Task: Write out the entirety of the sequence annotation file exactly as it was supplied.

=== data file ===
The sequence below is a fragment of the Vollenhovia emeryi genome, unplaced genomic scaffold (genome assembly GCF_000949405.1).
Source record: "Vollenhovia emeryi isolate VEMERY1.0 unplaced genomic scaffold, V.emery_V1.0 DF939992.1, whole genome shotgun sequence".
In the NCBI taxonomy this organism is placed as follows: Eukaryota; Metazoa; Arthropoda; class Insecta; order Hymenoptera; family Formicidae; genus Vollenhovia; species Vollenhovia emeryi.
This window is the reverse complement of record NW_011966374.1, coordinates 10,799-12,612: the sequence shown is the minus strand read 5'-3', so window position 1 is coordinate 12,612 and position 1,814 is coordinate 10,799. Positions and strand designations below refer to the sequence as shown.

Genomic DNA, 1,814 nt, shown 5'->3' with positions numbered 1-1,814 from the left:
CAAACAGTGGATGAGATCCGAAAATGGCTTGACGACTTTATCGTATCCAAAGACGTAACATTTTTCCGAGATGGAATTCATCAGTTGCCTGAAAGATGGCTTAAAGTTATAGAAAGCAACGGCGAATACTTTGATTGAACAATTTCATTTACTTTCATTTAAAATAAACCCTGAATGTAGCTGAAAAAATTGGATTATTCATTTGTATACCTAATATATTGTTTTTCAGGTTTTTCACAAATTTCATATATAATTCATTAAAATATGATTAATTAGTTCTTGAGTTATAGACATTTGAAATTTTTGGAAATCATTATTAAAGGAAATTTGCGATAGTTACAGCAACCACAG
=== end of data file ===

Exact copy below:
The sequence below is a fragment of the Vollenhovia emeryi genome, unplaced genomic scaffold (genome assembly GCF_000949405.1).
Source record: "Vollenhovia emeryi isolate VEMERY1.0 unplaced genomic scaffold, V.emery_V1.0 DF939992.1, whole genome shotgun sequence".
In the NCBI taxonomy this organism is placed as follows: Eukaryota; Metazoa; Arthropoda; class Insecta; order Hymenoptera; family Formicidae; genus Vollenhovia; species Vollenhovia emeryi.
This window is the reverse complement of record NW_011966374.1, coordinates 10,799-12,612: the sequence shown is the minus strand read 5'-3', so window position 1 is coordinate 12,612 and position 1,814 is coordinate 10,799. Positions and strand designations below refer to the sequence as shown.

Genomic DNA, 1,814 nt, shown 5'->3' with positions numbered 1-1,814 from the left:
CAAACAGTGGATGAGATCCGAAAATGGCTTGACGACTTTATCGTATCCAAAGACGTAACATTTTTCCGAGATGGAATTCATCAGTTGCCTGAAAGATGGCTTAAAGTTATAGAAAGCAACGGCGAATACTTTGATTGAACAATTTCATTTACTTTCATTTAAAATAAACCCTGAATGTAGCTGAAAAAATTGGATTATTCATTTGTATACCTAATATATTGTTTTTCAGGTTTTTCACAAATTTCATATATAATTCATTAAAATATGATTAATTAGTTCTTGAGTTATAGACATTTGAAATTTTTGGAAATCATTATTAAAGGAAATTTGCGATAGTTACAGCAACCACAG